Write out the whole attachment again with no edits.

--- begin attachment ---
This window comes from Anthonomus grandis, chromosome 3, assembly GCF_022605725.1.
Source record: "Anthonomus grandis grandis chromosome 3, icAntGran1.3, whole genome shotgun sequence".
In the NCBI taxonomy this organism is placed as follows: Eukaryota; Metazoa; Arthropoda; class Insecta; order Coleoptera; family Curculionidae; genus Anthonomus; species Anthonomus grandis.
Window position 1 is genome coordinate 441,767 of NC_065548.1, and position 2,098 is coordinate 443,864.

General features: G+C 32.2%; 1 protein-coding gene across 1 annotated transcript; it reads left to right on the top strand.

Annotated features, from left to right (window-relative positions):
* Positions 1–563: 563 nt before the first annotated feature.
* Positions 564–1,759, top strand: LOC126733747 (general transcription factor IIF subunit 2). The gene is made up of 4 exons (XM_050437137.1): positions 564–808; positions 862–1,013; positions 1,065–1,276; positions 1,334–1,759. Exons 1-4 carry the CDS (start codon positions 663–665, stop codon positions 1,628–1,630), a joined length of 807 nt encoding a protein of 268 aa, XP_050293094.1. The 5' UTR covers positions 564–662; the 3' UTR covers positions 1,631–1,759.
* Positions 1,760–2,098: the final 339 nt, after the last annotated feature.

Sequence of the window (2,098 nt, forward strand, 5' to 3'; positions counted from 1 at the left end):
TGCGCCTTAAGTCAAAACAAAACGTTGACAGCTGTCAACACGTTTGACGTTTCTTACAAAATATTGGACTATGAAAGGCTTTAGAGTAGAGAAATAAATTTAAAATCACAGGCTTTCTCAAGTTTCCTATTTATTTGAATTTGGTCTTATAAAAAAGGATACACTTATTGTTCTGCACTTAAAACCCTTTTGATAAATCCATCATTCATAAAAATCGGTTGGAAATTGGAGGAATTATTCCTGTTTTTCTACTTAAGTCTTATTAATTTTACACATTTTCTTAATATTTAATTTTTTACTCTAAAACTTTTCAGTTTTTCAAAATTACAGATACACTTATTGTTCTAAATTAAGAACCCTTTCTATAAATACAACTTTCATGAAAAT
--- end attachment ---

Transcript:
This window comes from Anthonomus grandis, chromosome 3, assembly GCF_022605725.1.
Source record: "Anthonomus grandis grandis chromosome 3, icAntGran1.3, whole genome shotgun sequence".
In the NCBI taxonomy this organism is placed as follows: Eukaryota; Metazoa; Arthropoda; class Insecta; order Coleoptera; family Curculionidae; genus Anthonomus; species Anthonomus grandis.
Window position 1 is genome coordinate 441,767 of NC_065548.1, and position 2,098 is coordinate 443,864.

General features: G+C 32.2%; 1 protein-coding gene across 1 annotated transcript; it reads left to right on the top strand.

Annotated features, from left to right (window-relative positions):
* Positions 1–563: 563 nt before the first annotated feature.
* Positions 564–1,759, top strand: LOC126733747 (general transcription factor IIF subunit 2). The gene is made up of 4 exons (XM_050437137.1): positions 564–808; positions 862–1,013; positions 1,065–1,276; positions 1,334–1,759. Exons 1-4 carry the CDS (start codon positions 663–665, stop codon positions 1,628–1,630), a joined length of 807 nt encoding a protein of 268 aa, XP_050293094.1. The 5' UTR covers positions 564–662; the 3' UTR covers positions 1,631–1,759.
* Positions 1,760–2,098: the final 339 nt, after the last annotated feature.

Sequence of the window (2,098 nt, forward strand, 5' to 3'; positions counted from 1 at the left end):
TGCGCCTTAAGTCAAAACAAAACGTTGACAGCTGTCAACACGTTTGACGTTTCTTACAAAATATTGGACTATGAAAGGCTTTAGAGTAGAGAAATAAATTTAAAATCACAGGCTTTCTCAAGTTTCCTATTTATTTGAATTTGGTCTTATAAAAAAGGATACACTTATTGTTCTGCACTTAAAACCCTTTTGATAAATCCATCATTCATAAAAATCGGTTGGAAATTGGAGGAATTATTCCTGTTTTTCTACTTAAGTCTTATTAATTTTACACATTTTCTTAATATTTAATTTTTTACTCTAAAACTTTTCAGTTTTTCAAAATTACAGATACACTTATTGTTCTAAATTAAGAACCCTTTCTATAAATACAACTTTCATGAAAAT